In 1903, at Hill's urging, she accepted full-time employment as a botanical artist a the United States Department of Agriculture (USDA) Bureau of Plant Industry in Washington, C.D. In this position , she formed a highly productive association with Albert Spear Hitchcock, a specialist in agrostology. Between 1905 and 1936 Chase held jobs of increasing responsibility, eventually replacing Hitchcock, upon his retirement, as senior botanist and principal scientist in charge of systematic agrostology.
During her long career, Chase made significant and extensive contributions to the collection of grasses at the National Herbarium of the USDA (An herbarium is a collection of mounted and labeled dried plants intended for scientific study.) The Herbarium became part of the Smithsonian Institution in 1912. She travelled around the United States, as well as Europe and South America, gathering plant specimens for the Herbarium - over 12,000 by the end of her career. Many of these plans were previously unknown. After her retirement in 1939, Chase donated her personal agrostological library to the Smithsonian.
Another important part of her job with the USDA was to provide nutritional and agricultural scientists with specific information about cereal and other food crops. The scientists used this information to produce disease-resistant plants with greater nutritional value.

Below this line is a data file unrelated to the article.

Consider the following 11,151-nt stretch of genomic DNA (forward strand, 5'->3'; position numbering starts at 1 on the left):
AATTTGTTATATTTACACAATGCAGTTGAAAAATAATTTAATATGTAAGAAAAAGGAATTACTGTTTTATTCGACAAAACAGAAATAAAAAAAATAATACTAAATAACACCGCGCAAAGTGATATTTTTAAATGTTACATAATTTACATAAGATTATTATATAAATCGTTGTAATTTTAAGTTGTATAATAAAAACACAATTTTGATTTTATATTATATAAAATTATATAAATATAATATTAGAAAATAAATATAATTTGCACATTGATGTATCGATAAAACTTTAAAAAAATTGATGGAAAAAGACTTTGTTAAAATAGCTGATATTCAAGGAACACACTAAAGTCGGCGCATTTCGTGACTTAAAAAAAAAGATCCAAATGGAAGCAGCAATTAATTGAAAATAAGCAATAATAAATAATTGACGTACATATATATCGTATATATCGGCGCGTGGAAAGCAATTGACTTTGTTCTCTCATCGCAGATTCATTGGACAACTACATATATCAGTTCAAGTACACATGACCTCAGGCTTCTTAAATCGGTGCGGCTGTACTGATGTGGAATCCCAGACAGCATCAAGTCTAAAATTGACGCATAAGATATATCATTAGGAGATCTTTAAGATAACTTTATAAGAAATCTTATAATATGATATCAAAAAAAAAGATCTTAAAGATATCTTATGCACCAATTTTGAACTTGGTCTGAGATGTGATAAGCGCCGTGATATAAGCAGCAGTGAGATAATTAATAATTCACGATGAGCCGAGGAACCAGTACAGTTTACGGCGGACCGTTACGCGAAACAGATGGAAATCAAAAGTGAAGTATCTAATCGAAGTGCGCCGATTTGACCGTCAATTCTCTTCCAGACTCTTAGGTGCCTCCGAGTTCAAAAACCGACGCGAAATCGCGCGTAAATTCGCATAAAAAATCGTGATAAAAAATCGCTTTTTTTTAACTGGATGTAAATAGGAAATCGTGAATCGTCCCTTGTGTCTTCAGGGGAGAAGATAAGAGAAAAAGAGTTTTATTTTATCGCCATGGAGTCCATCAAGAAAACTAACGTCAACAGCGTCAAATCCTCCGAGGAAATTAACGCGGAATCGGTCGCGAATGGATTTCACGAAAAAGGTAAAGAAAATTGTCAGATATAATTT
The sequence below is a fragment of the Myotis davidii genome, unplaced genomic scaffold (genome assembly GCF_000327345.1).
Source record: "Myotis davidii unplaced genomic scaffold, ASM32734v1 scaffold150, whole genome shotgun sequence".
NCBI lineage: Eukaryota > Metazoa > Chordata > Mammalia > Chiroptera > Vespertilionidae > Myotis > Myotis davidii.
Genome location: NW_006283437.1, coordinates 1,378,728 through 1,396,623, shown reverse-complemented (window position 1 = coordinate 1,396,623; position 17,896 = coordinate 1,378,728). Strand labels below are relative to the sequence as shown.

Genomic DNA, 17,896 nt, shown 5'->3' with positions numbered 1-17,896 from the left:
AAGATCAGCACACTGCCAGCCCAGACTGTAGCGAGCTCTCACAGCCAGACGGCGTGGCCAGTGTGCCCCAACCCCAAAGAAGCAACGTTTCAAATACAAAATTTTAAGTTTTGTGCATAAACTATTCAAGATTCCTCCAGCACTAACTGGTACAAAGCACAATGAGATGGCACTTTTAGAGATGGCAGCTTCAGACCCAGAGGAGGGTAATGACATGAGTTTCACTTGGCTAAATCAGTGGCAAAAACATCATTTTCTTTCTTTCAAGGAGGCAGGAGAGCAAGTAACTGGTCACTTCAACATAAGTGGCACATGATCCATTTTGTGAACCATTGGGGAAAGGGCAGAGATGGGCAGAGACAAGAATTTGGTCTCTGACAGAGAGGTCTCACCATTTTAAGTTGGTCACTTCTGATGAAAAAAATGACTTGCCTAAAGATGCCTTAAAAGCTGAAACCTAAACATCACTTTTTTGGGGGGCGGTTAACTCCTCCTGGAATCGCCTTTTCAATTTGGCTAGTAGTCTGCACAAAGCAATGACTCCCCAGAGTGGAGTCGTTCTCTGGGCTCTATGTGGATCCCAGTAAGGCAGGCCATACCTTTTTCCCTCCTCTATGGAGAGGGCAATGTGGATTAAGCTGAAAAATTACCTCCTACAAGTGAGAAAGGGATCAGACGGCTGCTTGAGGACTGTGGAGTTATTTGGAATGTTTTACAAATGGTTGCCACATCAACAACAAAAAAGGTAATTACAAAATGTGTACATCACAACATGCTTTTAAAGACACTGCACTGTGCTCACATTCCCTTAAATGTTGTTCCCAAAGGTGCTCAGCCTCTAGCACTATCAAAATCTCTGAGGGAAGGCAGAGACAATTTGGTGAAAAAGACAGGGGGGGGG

Chase authored over seventy publications, including First Book of Grasses (1922) and Index to Grass Species (1962). Her discoveries of new grasses and new ranges for existing grasses were incorporated into Hitchcock's 1935 Manual of the Grasses of The United States; Chase was responsible for the 1950 revision of this classic reference. She was made an honorary fellow of the Smithsonian Institution in 1958, and of the Linnaean Society in 1961.
This summary of Mary Agnes Meara's professional career makes no mention of the unspeakable horror that brought her to Chicago at the age of two, and it is possible that Mary Agnes never knew of the awful events, as her mother may have put all that behind her and never told Mary Agnes. The family's early life in Chicago was difficult and Mary Agnes' education ended at the Eighth Grade.. The tragedy of the early death of her husband marked her life forever and she never remarried. No published account of the life of the widow Mary Brannick Meara (Merrill) was found in the course of the research of the life of Mary Agnes.
Honors and achievements not reported in the Encarta article are (1) Certificate of Distinguished Achievement from the Botanical Society of America in 1956; (2) Honorary Doctorate, University of Illinois, 1958. She was a widely recognized fighter for the right of women to vote and was jailed for a time in Washington ,D.C. for demonstrating for that right.
Mary Agnes Meara Chase died on September 14, 1963 at a nursing home in Bethesda, Maryland. It is hoped that her native Iroquois County will remember her for achievements in science, and the honor she brought to her birthplace.
For a more detailed biography and some excellent photographs of Mary Agnes, see the website of the Hunt Institute for Botanical Documentation at the Carnegie-Mellon University in Pittsburgh. Go to the link for the Hitchcock-Chase Collection.